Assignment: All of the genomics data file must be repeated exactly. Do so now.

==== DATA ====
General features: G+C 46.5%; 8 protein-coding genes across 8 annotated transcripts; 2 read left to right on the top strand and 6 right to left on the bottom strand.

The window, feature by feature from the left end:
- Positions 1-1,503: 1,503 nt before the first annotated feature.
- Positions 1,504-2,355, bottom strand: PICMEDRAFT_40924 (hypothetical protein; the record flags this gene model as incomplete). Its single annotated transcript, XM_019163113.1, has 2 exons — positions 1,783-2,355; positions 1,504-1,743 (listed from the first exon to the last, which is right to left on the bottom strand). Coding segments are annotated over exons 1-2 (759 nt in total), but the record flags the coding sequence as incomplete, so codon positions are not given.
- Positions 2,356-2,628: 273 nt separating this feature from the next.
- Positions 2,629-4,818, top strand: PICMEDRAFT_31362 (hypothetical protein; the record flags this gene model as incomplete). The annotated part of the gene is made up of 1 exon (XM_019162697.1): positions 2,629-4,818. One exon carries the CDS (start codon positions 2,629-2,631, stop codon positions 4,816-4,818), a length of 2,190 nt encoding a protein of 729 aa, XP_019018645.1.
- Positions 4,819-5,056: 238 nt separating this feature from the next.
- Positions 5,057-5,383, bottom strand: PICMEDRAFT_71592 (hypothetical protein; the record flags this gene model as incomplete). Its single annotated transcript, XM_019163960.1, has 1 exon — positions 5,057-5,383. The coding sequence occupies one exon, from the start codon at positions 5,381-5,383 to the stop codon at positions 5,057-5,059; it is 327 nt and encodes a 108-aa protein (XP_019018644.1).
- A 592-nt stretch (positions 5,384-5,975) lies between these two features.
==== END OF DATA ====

General features: G+C 46.5%; 8 protein-coding genes across 8 annotated transcripts; 2 read left to right on the top strand and 6 right to left on the bottom strand.

The window, feature by feature from the left end:
- Positions 1-1,503: 1,503 nt before the first annotated feature.
- Positions 1,504-2,355, bottom strand: PICMEDRAFT_40924 (hypothetical protein; the record flags this gene model as incomplete). Its single annotated transcript, XM_019163113.1, has 2 exons — positions 1,783-2,355; positions 1,504-1,743 (listed from the first exon to the last, which is right to left on the bottom strand). Coding segments are annotated over exons 1-2 (759 nt in total), but the record flags the coding sequence as incomplete, so codon positions are not given.
- Positions 2,356-2,628: 273 nt separating this feature from the next.
- Positions 2,629-4,818, top strand: PICMEDRAFT_31362 (hypothetical protein; the record flags this gene model as incomplete). The annotated part of the gene is made up of 1 exon (XM_019162697.1): positions 2,629-4,818. One exon carries the CDS (start codon positions 2,629-2,631, stop codon positions 4,816-4,818), a length of 2,190 nt encoding a protein of 729 aa, XP_019018645.1.
- Positions 4,819-5,056: 238 nt separating this feature from the next.
- Positions 5,057-5,383, bottom strand: PICMEDRAFT_71592 (hypothetical protein; the record flags this gene model as incomplete). Its single annotated transcript, XM_019163960.1, has 1 exon — positions 5,057-5,383. The coding sequence occupies one exon, from the start codon at positions 5,381-5,383 to the stop codon at positions 5,057-5,059; it is 327 nt and encodes a 108-aa protein (XP_019018644.1).
- A 592-nt stretch (positions 5,384-5,975) lies between these two features.